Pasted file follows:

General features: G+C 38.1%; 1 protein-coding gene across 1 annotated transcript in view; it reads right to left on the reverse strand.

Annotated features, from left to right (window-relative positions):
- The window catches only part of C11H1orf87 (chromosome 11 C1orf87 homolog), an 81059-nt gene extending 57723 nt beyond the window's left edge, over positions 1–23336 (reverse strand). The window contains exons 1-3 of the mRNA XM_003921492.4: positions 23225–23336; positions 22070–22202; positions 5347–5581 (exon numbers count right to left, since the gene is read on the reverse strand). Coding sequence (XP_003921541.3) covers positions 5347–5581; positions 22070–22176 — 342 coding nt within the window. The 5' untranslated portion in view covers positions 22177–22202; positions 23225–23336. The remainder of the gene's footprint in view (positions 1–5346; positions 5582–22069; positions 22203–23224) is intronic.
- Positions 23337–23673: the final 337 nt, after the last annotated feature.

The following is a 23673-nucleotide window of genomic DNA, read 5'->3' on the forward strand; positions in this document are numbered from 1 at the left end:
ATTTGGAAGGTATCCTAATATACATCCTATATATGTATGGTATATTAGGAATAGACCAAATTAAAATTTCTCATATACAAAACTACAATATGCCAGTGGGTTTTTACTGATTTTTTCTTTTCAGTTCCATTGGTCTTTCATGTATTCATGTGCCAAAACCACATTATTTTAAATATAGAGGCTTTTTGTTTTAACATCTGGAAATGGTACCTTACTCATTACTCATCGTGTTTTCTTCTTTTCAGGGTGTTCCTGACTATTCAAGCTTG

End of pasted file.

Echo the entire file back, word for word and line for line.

General features: G+C 38.1%; 1 protein-coding gene across 1 annotated transcript in view; it reads right to left on the reverse strand.

Annotated features, from left to right (window-relative positions):
- The window catches only part of C11H1orf87 (chromosome 11 C1orf87 homolog), an 81059-nt gene extending 57723 nt beyond the window's left edge, over positions 1–23336 (reverse strand). The window contains exons 1-3 of the mRNA XM_003921492.4: positions 23225–23336; positions 22070–22202; positions 5347–5581 (exon numbers count right to left, since the gene is read on the reverse strand). Coding sequence (XP_003921541.3) covers positions 5347–5581; positions 22070–22176 — 342 coding nt within the window. The 5' untranslated portion in view covers positions 22177–22202; positions 23225–23336. The remainder of the gene's footprint in view (positions 1–5346; positions 5582–22069; positions 22203–23224) is intronic.
- Positions 23337–23673: the final 337 nt, after the last annotated feature.

The following is a 23673-nucleotide window of genomic DNA, read 5'->3' on the forward strand; positions in this document are numbered from 1 at the left end:
ATTTGGAAGGTATCCTAATATACATCCTATATATGTATGGTATATTAGGAATAGACCAAATTAAAATTTCTCATATACAAAACTACAATATGCCAGTGGGTTTTTACTGATTTTTTCTTTTCAGTTCCATTGGTCTTTCATGTATTCATGTGCCAAAACCACATTATTTTAAATATAGAGGCTTTTTGTTTTAACATCTGGAAATGGTACCTTACTCATTACTCATCGTGTTTTCTTCTTTTCAGGGTGTTCCTGACTATTCAAGCTTG